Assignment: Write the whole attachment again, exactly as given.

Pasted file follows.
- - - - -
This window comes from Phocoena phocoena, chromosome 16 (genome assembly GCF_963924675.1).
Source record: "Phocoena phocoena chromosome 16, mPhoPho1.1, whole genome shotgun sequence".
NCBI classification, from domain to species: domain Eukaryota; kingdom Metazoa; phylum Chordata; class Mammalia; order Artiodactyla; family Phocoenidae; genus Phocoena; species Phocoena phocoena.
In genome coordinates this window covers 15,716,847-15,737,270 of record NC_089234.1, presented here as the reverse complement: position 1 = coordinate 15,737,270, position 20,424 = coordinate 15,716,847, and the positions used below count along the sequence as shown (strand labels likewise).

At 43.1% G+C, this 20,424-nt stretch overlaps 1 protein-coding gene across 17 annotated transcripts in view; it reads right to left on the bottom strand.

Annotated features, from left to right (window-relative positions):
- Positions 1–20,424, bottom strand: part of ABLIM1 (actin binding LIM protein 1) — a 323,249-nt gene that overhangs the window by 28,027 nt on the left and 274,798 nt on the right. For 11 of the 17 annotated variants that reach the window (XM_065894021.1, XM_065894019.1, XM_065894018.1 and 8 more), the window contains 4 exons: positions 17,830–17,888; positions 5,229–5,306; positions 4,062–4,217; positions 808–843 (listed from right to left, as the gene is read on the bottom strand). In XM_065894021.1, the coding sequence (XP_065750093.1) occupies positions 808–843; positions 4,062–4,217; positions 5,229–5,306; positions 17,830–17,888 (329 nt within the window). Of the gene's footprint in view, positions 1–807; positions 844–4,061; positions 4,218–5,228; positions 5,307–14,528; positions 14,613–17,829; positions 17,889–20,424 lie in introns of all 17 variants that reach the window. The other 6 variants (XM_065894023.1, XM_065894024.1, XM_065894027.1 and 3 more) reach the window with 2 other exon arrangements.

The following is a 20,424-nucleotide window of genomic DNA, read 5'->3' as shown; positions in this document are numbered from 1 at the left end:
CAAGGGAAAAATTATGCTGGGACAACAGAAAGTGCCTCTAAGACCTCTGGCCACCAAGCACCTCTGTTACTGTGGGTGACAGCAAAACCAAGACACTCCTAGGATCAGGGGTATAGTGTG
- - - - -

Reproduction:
This window comes from Phocoena phocoena, chromosome 16 (genome assembly GCF_963924675.1).
Source record: "Phocoena phocoena chromosome 16, mPhoPho1.1, whole genome shotgun sequence".
NCBI classification, from domain to species: domain Eukaryota; kingdom Metazoa; phylum Chordata; class Mammalia; order Artiodactyla; family Phocoenidae; genus Phocoena; species Phocoena phocoena.
In genome coordinates this window covers 15,716,847-15,737,270 of record NC_089234.1, presented here as the reverse complement: position 1 = coordinate 15,737,270, position 20,424 = coordinate 15,716,847, and the positions used below count along the sequence as shown (strand labels likewise).

At 43.1% G+C, this 20,424-nt stretch overlaps 1 protein-coding gene across 17 annotated transcripts in view; it reads right to left on the bottom strand.

Annotated features, from left to right (window-relative positions):
- Positions 1–20,424, bottom strand: part of ABLIM1 (actin binding LIM protein 1) — a 323,249-nt gene that overhangs the window by 28,027 nt on the left and 274,798 nt on the right. For 11 of the 17 annotated variants that reach the window (XM_065894021.1, XM_065894019.1, XM_065894018.1 and 8 more), the window contains 4 exons: positions 17,830–17,888; positions 5,229–5,306; positions 4,062–4,217; positions 808–843 (listed from right to left, as the gene is read on the bottom strand). In XM_065894021.1, the coding sequence (XP_065750093.1) occupies positions 808–843; positions 4,062–4,217; positions 5,229–5,306; positions 17,830–17,888 (329 nt within the window). Of the gene's footprint in view, positions 1–807; positions 844–4,061; positions 4,218–5,228; positions 5,307–14,528; positions 14,613–17,829; positions 17,889–20,424 lie in introns of all 17 variants that reach the window. The other 6 variants (XM_065894023.1, XM_065894024.1, XM_065894027.1 and 3 more) reach the window with 2 other exon arrangements.

The following is a 20,424-nucleotide window of genomic DNA, read 5'->3' as shown; positions in this document are numbered from 1 at the left end:
CAAGGGAAAAATTATGCTGGGACAACAGAAAGTGCCTCTAAGACCTCTGGCCACCAAGCACCTCTGTTACTGTGGGTGACAGCAAAACCAAGACACTCCTAGGATCAGGGGTATAGTGTG